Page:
A new episode of Five Minutes Five Issues posted on Saturday. You can listen to it, and read a transcript, below. You can also find previous episodes of the show at Stitcher, iTunes, YouTube, and SoundCloud.
Listen to the new episode here:
Read a transcript of the new episode, including links to further information regarding the topics discussed, here:
The Ron Paul Institute for Peace and Prosperity welcomes you to Five Minutes Five Issues.
Starting in five four three two one.
Hello, I am Adam Dick, a Ron Paul Institute senior fellow.
It seems silly that President Donald Trump could be guilty of the crime of obstruction of justice because he talked with James Comey.
If I talk with the director of the Federal Bureau of Investigation, I have the right to tell him that the FBI should not investigate or prosecute Michael Flynn, Donald Trump, me, somebody I saw mentioned in the news, or a whole class of people such as individuals alleged to have violated drug laws. You have the right to do the same thing.
When you communicate these opinions you are exercising your rights, including rights to speak freely or to seek a redress of grievances that are recognized in the First Amendment of the United States Constitution. You are not obstructing justice.
Trump can exercise these rights too. On top of that, Trump, as the president, is responsible for overseeing the executive branch, including the FBI. Telling the FBI director what he thinks of FBI investigations is within the scope of the president’s job.
President Trump said while he was campaigning for the presidency that he would roll back actions President Barack Obama took to improve relations with Cuba. On Friday, Trump followed through on that promise, announcing in a Florida speech that he is reversing some Obama administration efforts, including through opening up business dealings and travel, to improve relations with Cuba.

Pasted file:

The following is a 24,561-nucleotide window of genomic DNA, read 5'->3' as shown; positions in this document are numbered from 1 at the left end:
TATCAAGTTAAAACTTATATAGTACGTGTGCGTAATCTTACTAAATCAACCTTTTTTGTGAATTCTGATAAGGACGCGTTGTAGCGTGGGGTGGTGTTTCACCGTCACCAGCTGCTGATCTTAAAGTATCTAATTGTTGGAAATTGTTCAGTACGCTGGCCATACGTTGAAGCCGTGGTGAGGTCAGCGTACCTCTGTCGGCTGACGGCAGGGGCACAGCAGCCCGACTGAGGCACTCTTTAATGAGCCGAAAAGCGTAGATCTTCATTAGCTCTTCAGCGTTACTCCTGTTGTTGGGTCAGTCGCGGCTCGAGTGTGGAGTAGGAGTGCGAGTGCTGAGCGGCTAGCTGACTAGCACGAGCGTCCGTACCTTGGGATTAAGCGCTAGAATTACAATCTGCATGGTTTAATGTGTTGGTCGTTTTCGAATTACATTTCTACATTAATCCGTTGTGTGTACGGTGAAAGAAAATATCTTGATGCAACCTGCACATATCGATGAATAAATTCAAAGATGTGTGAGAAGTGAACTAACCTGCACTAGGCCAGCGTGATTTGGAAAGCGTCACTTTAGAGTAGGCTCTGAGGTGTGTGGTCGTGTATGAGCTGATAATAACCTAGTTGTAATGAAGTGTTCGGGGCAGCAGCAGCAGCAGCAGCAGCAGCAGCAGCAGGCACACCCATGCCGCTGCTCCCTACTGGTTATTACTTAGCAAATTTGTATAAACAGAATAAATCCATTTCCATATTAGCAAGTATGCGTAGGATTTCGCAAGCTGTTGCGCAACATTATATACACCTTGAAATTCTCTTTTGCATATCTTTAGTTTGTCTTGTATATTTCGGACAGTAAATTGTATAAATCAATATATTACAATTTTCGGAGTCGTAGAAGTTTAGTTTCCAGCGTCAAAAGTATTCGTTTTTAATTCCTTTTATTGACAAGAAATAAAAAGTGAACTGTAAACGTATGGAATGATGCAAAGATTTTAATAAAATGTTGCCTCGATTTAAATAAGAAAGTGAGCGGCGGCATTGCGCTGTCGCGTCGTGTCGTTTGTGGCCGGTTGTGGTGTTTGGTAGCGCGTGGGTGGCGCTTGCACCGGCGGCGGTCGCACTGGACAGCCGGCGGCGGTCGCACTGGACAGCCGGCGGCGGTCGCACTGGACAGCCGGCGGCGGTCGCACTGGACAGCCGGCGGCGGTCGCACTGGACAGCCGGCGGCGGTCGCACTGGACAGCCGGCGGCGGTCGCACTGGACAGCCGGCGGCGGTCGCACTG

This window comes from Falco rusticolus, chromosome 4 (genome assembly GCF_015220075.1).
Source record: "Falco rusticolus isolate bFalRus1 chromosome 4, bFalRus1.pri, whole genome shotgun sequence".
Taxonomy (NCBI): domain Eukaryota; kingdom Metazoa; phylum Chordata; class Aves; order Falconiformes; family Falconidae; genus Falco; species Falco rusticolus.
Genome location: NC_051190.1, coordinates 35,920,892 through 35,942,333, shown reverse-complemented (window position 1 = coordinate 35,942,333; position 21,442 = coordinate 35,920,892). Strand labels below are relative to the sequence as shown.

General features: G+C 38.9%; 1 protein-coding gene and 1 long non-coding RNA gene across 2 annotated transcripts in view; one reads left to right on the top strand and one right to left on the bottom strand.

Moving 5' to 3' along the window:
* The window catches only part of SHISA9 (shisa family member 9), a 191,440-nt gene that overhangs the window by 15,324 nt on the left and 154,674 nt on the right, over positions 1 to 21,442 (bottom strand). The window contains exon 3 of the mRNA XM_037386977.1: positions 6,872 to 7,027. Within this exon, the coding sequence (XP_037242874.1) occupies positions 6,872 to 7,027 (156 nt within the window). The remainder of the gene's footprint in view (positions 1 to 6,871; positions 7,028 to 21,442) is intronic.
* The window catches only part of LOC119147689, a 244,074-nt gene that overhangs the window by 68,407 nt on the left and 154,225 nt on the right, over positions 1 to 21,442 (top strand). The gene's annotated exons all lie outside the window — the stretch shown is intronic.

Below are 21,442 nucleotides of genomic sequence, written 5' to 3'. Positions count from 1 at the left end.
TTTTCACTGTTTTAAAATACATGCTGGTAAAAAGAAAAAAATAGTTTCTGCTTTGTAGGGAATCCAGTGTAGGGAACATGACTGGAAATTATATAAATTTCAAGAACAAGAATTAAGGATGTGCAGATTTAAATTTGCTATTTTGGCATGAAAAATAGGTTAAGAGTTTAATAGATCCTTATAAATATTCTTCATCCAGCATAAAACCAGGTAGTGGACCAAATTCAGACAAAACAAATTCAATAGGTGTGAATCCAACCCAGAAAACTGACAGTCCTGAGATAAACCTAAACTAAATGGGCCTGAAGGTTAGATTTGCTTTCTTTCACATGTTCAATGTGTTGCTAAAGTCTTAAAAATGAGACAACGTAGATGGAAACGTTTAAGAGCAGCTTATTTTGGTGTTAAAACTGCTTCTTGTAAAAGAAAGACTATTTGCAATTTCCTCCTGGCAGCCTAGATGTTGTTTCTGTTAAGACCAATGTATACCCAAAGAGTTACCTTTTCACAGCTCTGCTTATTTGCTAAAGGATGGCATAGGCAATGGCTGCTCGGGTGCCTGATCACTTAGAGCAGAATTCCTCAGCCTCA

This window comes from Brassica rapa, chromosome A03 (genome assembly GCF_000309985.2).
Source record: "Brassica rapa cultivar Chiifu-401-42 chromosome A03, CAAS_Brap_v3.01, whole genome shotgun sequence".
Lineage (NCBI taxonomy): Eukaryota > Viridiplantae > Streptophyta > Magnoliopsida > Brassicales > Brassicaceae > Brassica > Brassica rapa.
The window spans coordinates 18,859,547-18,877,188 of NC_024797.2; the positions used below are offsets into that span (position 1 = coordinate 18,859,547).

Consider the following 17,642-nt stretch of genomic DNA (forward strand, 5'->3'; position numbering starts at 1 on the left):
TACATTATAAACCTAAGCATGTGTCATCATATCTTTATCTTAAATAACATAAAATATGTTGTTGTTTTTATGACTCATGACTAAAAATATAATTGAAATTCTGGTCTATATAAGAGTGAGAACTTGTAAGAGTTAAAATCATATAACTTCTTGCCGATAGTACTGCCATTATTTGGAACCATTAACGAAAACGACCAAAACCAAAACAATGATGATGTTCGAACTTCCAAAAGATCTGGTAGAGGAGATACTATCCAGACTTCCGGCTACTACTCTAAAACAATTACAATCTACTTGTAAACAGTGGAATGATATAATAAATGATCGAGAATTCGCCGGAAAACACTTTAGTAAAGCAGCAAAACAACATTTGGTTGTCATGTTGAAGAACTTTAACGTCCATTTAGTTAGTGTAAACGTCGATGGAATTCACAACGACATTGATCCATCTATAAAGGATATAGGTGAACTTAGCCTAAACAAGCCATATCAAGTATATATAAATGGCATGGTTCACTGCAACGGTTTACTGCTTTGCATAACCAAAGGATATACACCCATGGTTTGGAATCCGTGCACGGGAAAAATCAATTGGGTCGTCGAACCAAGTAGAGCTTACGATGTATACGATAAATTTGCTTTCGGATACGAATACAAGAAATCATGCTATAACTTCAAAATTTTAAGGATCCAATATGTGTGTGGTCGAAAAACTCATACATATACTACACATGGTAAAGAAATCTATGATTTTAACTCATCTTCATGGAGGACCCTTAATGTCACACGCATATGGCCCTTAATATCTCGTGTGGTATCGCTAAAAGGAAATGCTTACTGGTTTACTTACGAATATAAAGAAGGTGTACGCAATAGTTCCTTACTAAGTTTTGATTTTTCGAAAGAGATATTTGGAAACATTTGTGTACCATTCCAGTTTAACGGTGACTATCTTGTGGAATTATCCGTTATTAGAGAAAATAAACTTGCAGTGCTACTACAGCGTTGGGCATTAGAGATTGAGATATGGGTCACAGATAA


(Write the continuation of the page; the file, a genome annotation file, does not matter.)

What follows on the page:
In a May of 2016 Fox Business interview Ron Paul had called these actions of Obama in regard to Cuba, along with Obama’s actions to improve relations with Iran (something else Trump has targeted for a roll back), the two “best things Obama ever did.”
Diseases can be as destructive as bullets and bombs in war.
The ongoing war on Yemen by Saudi Arabia and allies, with the assistance of the US government, including via the providing of weapons and aerial refueling, is killing many people through direct attacks. Many are also being killed by the blockading of imports, including food and medicine, and the destruction of infrastructure and facilities, including hospitals, that help people be healthy.
Bethan McKernan reported at the Independent last week on a cholera epidemic in Yemen that Oxfam indicates has killed nearly 800 people in a little over a month and that the World Health Organization says has 100,000 suspected cases identified.
McKernan relates that, while cholera is “easily treatable and preventable with proper sanitation procedures, the country’s health, water and sanitation systems are on the verge of collapse.”
Some businesses offer perks or discounts to customers who are veterans. Some businesses make special efforts to recruit veterans to be employees. Agree or not with such choices, they are these businesses’ prerogative.
In contrast, the government mandating that businesses provide special treatment to veterans violates those businesses’ freedom to operate as they choose. Nevertheless, some legislators in Wisconsin want to force employers in the state to give veterans an extra day off work with pay. Wisconsin State Senate Minority Leader Jennifer Shilling issued a press release this week in which she criticized the state senate’s rejection of consideration on Wednesday of an amendment she and several other senators offered that would require businesses in the state to give veteran employees Veterans Day off as a paid holiday.
Interviewed Thursday on RT, Ron Paul made an interesting point regarding talk of a surge of US troops in Afghanistan. Looking at the Trump administration potentially adding about 8,000 US troops to the around 9,000 now in Afghanistan, Paul concludes, “that’s not going to work.” Back in 2009, Paul reminds us, President Obama increased the number of US troops in Afghanistan to 100,000, and even that comparatively huge troops presence did not work.
That’s a wrap.
Transcripts of Five Minutes Five Issues episodes, including links to related information, are at the Ron Paul Institute blog.
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Reprinted with permission from the Ron Paul Institute for Peace and Prosperity.